Capital Commentary is the weekly current-affairs publication of CPJ, written to encourage the pursuit of public justice.
Freedom, Tolerance, and Respect
Stephen V. Monsma
By Stephen V. Monsma
January 26, 2015
News reports have been filled the past weeks with reports and comments on the Islamist terrorist attacks in Paris. Among the seventeen persons killed were editors at the magazine Charlie Hebdo, police officers, and Jewish shoppers at a kosher grocery store. There is no possible justification for the murder of these individuals. One searches for words strong enough to condemn these wanton acts of violence.
But that does not say all there is to be said. The murders of the editors at Charlie Hebdo in particular raise important questions for those of us who believe in principled pluralism, a basic commitment of the Center for Public Justice. Principled pluralism recognizes that all societies—including French and American societies—are marked by a diversity of ideological, political, ethnic, racial, and religious groups. The need is for these millions of diverse people nevertheless to live together in peace in one society.
Principled pluralism holds that for this need to be met, society must be characterized by three equally important elements: freedom, tolerance, and respect. Freedom means all must be able to express their differing views and debate them vigorously. Tolerance means more than simply refraining from taking legal sanctions against those with whom one has deep differences—or engaging in violence against them. It means accepting them as fellow citizens bearing the image of God with a right to hold and follow their views in the life of the nation. Respect means showing them and their views a certain deference, even while disagreeing with them in important ways and having different beliefs. This is especially true with religious differences, since religion touches on many people’s deepest feelings that do much to define who they are as human beings.
Given this perspective, I thought one of the more insightful comments made in the aftermath of the Charlie Hebdo attack was that of a seventeen-year-old French Muslim high school student, Hamid Abdelaali, as reported in the Washington Post. He said, “I know some kids agreed with the attack. I did not, but I also cannot say that I support what Charlie Hebdo is doing.”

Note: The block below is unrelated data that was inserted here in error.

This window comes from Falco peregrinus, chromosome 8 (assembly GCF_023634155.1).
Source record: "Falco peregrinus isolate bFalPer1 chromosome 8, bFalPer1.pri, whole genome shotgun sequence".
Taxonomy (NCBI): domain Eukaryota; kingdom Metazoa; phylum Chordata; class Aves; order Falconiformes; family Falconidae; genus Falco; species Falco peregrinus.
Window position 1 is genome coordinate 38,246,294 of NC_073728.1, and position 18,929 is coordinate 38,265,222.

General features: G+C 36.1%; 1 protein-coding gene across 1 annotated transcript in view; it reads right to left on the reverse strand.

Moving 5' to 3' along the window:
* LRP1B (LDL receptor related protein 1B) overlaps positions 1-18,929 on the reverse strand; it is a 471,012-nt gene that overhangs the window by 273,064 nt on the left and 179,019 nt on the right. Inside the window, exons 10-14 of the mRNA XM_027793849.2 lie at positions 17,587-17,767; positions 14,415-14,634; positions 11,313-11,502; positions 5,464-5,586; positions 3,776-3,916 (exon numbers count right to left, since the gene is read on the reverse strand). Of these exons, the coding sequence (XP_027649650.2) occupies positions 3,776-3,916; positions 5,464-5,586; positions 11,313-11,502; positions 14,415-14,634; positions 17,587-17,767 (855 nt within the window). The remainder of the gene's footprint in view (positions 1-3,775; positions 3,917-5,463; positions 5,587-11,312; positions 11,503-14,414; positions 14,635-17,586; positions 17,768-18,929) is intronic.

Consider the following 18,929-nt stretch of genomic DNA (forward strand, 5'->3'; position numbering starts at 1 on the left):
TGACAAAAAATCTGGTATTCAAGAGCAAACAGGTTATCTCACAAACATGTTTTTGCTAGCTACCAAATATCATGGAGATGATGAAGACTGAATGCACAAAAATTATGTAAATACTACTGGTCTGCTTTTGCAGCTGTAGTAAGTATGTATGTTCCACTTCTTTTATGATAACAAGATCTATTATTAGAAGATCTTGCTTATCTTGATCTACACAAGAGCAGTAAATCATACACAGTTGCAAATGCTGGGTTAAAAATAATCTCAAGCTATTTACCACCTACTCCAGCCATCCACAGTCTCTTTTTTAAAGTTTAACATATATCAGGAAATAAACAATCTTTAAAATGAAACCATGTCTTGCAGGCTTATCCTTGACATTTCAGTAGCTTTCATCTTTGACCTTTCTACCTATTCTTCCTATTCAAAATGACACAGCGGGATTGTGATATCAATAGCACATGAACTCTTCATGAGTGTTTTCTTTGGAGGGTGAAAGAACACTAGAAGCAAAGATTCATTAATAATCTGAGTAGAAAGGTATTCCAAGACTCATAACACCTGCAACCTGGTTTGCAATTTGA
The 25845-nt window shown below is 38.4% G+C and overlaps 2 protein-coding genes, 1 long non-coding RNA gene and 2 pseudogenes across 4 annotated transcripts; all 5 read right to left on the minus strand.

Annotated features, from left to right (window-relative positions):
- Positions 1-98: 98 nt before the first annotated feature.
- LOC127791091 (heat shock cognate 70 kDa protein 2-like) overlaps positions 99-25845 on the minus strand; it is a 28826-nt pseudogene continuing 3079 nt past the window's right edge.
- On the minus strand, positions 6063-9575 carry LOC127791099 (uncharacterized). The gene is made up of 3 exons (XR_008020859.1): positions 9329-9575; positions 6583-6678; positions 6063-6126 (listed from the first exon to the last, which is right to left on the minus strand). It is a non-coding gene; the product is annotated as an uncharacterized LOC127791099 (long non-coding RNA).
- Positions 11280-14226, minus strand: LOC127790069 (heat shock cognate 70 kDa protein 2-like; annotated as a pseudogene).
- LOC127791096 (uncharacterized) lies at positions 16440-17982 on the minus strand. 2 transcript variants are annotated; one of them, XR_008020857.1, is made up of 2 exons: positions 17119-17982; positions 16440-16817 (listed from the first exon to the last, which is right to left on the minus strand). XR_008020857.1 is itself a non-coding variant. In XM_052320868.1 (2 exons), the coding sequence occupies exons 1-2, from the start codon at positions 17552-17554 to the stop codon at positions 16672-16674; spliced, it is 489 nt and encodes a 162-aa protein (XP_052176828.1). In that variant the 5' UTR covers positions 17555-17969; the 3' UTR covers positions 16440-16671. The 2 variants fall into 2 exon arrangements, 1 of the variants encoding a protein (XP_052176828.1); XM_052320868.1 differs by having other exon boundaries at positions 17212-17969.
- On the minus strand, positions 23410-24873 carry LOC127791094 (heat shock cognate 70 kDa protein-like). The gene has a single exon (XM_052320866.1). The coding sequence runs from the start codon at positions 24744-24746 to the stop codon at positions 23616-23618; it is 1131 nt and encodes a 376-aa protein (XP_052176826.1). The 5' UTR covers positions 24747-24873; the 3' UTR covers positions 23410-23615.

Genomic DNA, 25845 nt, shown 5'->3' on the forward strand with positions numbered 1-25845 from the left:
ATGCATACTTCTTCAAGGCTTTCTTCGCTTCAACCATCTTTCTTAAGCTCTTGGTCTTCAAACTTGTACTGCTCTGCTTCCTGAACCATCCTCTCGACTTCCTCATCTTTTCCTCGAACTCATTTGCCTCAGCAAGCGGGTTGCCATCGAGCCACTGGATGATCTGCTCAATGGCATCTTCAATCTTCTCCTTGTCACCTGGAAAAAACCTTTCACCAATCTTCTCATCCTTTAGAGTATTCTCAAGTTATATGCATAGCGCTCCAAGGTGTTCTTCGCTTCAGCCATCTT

This is the kind of position to which a commitment to principled pluralism leads. Principled pluralism supports freedom of thought and action, and it condemns violence towards those with whom one disagrees. But if a people are to live together in one society with their deepest differences, that freedom must be balanced by tolerance and respect. As Stanley Carlson-Thies and I write in our forthcoming book: “A true commitment to diversity involves allowing the differing groups present in society the freedom to express and practice their beliefs and to try to convince others to their point of view while living and working together in a spirit of mutual respect.”
Clearly, the Islamist terrorists did not meet this standard of tolerance and respect. But neither did Charlie Hebdo. Knowing that the Muslim faith holds any pictorial representation of its revered prophet Mohammed to be sacrilegious and blasphemous, the magazine persisted in doing just that, at times in a negative, degrading fashion. It showed disdain and contempt, not tolerance and respect, for fellow Muslim citizens.
That is why I join with Hamid Abdelaali in saying that I do not support what Charlie Hebdo is doing and what it stands for. However, Charlie Hebdo should not be legally stopped from publishing the inflammatory, disrespectful caricatures for which it is famous--I do not support censorship of this nature. But with freedom comes responsibility, and a democratic society, with its diversity of beliefs, groups, and religions, should be marked by a tolerance that includes respect for its fellow citizens with whom others have deep differences.
There is a lesson here for the United States and for all democracies. We can and should stand firmly for what we believe. We should defend our faith and the political and social conclusions to which our faith leads us, whether we are Christians, Jews, or Muslims. We need vigorous debate; we can work forcefully to convince others of the rightness of our cause and the flaws in their causes. This is freedom in action. But freedom also means showing respect to others, especially to others’ religious beliefs since they touch on their deepest feelings and most heartfelt convictions. Only then can we not only hold to deep differences and debate them vigorously, but we can also live together in peace as one people.
- Stephen V. Monsma is a Senior Research Fellow at the Henry Institute at Calvin College and Professor of Political Science Emeritus at Pepperdine University. He is a trustee of the Center for Public Justice.
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Capital Commentary is a weekly current-affairs publication of the Center for Public Justice. Published since 1996, it is written to encourage the pursuit of justice. Commentaries do not necessarily represent an official position of the Center for Public Justice but are intended to help advance discussion. Articles, with attribution, may be republished according to our publishing guidelines.”